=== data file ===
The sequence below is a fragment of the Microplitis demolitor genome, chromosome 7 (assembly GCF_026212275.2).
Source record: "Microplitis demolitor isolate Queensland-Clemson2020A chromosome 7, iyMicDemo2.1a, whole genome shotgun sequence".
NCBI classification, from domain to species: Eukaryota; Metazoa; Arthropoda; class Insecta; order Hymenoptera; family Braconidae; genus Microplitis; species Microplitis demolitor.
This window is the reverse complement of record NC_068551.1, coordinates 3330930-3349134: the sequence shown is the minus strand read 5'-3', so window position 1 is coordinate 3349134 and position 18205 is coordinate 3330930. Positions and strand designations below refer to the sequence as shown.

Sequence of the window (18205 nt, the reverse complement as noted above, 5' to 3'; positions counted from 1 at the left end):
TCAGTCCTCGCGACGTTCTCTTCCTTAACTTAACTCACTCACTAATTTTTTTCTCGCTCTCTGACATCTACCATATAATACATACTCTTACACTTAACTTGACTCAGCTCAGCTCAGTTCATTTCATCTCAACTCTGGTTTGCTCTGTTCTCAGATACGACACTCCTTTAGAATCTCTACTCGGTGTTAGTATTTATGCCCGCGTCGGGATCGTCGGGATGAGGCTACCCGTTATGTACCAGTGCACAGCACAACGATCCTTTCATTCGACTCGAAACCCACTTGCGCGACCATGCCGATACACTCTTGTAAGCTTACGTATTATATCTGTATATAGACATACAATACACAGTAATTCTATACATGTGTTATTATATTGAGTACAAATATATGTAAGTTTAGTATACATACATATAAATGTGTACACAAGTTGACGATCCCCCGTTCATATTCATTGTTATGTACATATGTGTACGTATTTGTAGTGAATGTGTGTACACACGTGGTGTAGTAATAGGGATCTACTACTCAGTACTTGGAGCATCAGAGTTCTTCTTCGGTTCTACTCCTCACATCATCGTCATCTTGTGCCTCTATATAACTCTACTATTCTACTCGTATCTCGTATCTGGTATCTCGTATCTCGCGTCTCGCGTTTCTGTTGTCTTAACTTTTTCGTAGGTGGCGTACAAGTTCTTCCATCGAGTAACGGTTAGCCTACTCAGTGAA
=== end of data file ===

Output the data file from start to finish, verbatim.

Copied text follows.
The sequence below is a fragment of the Microplitis demolitor genome, chromosome 7 (assembly GCF_026212275.2).
Source record: "Microplitis demolitor isolate Queensland-Clemson2020A chromosome 7, iyMicDemo2.1a, whole genome shotgun sequence".
NCBI classification, from domain to species: Eukaryota; Metazoa; Arthropoda; class Insecta; order Hymenoptera; family Braconidae; genus Microplitis; species Microplitis demolitor.
This window is the reverse complement of record NC_068551.1, coordinates 3330930-3349134: the sequence shown is the minus strand read 5'-3', so window position 1 is coordinate 3349134 and position 18205 is coordinate 3330930. Positions and strand designations below refer to the sequence as shown.

Sequence of the window (18205 nt, the reverse complement as noted above, 5' to 3'; positions counted from 1 at the left end):
TCAGTCCTCGCGACGTTCTCTTCCTTAACTTAACTCACTCACTAATTTTTTTCTCGCTCTCTGACATCTACCATATAATACATACTCTTACACTTAACTTGACTCAGCTCAGCTCAGTTCATTTCATCTCAACTCTGGTTTGCTCTGTTCTCAGATACGACACTCCTTTAGAATCTCTACTCGGTGTTAGTATTTATGCCCGCGTCGGGATCGTCGGGATGAGGCTACCCGTTATGTACCAGTGCACAGCACAACGATCCTTTCATTCGACTCGAAACCCACTTGCGCGACCATGCCGATACACTCTTGTAAGCTTACGTATTATATCTGTATATAGACATACAATACACAGTAATTCTATACATGTGTTATTATATTGAGTACAAATATATGTAAGTTTAGTATACATACATATAAATGTGTACACAAGTTGACGATCCCCCGTTCATATTCATTGTTATGTACATATGTGTACGTATTTGTAGTGAATGTGTGTACACACGTGGTGTAGTAATAGGGATCTACTACTCAGTACTTGGAGCATCAGAGTTCTTCTTCGGTTCTACTCCTCACATCATCGTCATCTTGTGCCTCTATATAACTCTACTATTCTACTCGTATCTCGTATCTGGTATCTCGTATCTCGCGTCTCGCGTTTCTGTTGTCTTAACTTTTTCGTAGGTGGCGTACAAGTTCTTCCATCGAGTAACGGTTAGCCTACTCAGTGAA